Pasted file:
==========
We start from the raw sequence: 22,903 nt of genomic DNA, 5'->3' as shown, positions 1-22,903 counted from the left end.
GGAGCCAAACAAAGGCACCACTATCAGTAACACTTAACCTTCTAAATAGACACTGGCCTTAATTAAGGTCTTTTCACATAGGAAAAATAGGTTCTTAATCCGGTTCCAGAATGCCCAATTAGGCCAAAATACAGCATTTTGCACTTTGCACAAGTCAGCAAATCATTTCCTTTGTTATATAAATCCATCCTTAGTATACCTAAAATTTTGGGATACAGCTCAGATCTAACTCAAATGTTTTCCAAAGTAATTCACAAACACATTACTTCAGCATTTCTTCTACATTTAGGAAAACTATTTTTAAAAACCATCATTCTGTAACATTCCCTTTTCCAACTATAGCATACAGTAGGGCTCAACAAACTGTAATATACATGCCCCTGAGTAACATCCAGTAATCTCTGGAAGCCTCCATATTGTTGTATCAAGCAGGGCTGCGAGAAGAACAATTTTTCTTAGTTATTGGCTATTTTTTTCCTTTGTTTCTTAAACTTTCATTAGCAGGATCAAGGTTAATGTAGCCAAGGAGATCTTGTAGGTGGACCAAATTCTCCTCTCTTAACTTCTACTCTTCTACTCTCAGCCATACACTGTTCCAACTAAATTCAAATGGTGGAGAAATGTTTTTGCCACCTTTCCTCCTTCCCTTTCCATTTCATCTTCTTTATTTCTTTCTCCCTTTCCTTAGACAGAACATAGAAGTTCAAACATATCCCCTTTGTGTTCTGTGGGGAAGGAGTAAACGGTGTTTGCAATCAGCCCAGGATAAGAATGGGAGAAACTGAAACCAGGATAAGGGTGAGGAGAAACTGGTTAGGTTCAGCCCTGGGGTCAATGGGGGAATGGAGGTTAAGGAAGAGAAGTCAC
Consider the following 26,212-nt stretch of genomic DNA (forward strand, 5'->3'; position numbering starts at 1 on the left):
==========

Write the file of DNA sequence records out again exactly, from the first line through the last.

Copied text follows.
We start from the raw sequence: 22,903 nt of genomic DNA, 5'->3' as shown, positions 1-22,903 counted from the left end.
GGAGCCAAACAAAGGCACCACTATCAGTAACACTTAACCTTCTAAATAGACACTGGCCTTAATTAAGGTCTTTTCACATAGGAAAAATAGGTTCTTAATCCGGTTCCAGAATGCCCAATTAGGCCAAAATACAGCATTTTGCACTTTGCACAAGTCAGCAAATCATTTCCTTTGTTATATAAATCCATCCTTAGTATACCTAAAATTTTGGGATACAGCTCAGATCTAACTCAAATGTTTTCCAAAGTAATTCACAAACACATTACTTCAGCATTTCTTCTACATTTAGGAAAACTATTTTTAAAAACCATCATTCTGTAACATTCCCTTTTCCAACTATAGCATACAGTAGGGCTCAACAAACTGTAATATACATGCCCCTGAGTAACATCCAGTAATCTCTGGAAGCCTCCATATTGTTGTATCAAGCAGGGCTGCGAGAAGAACAATTTTTCTTAGTTATTGGCTATTTTTTTCCTTTGTTTCTTAAACTTTCATTAGCAGGATCAAGGTTAATGTAGCCAAGGAGATCTTGTAGGTGGACCAAATTCTCCTCTCTTAACTTCTACTCTTCTACTCTCAGCCATACACTGTTCCAACTAAATTCAAATGGTGGAGAAATGTTTTTGCCACCTTTCCTCCTTCCCTTTCCATTTCATCTTCTTTATTTCTTTCTCCCTTTCCTTAGACAGAACATAGAAGTTCAAACATATCCCCTTTGTGTTCTGTGGGGAAGGAGTAAACGGTGTTTGCAATCAGCCCAGGATAAGAATGGGAGAAACTGAAACCAGGATAAGGGTGAGGAGAAACTGGTTAGGTTCAGCCCTGGGGTCAATGGGGGAATGGAGGTTAAGGAAGAGAAGTCAC
Consider the following 26,212-nt stretch of genomic DNA (forward strand, 5'->3'; position numbering starts at 1 on the left):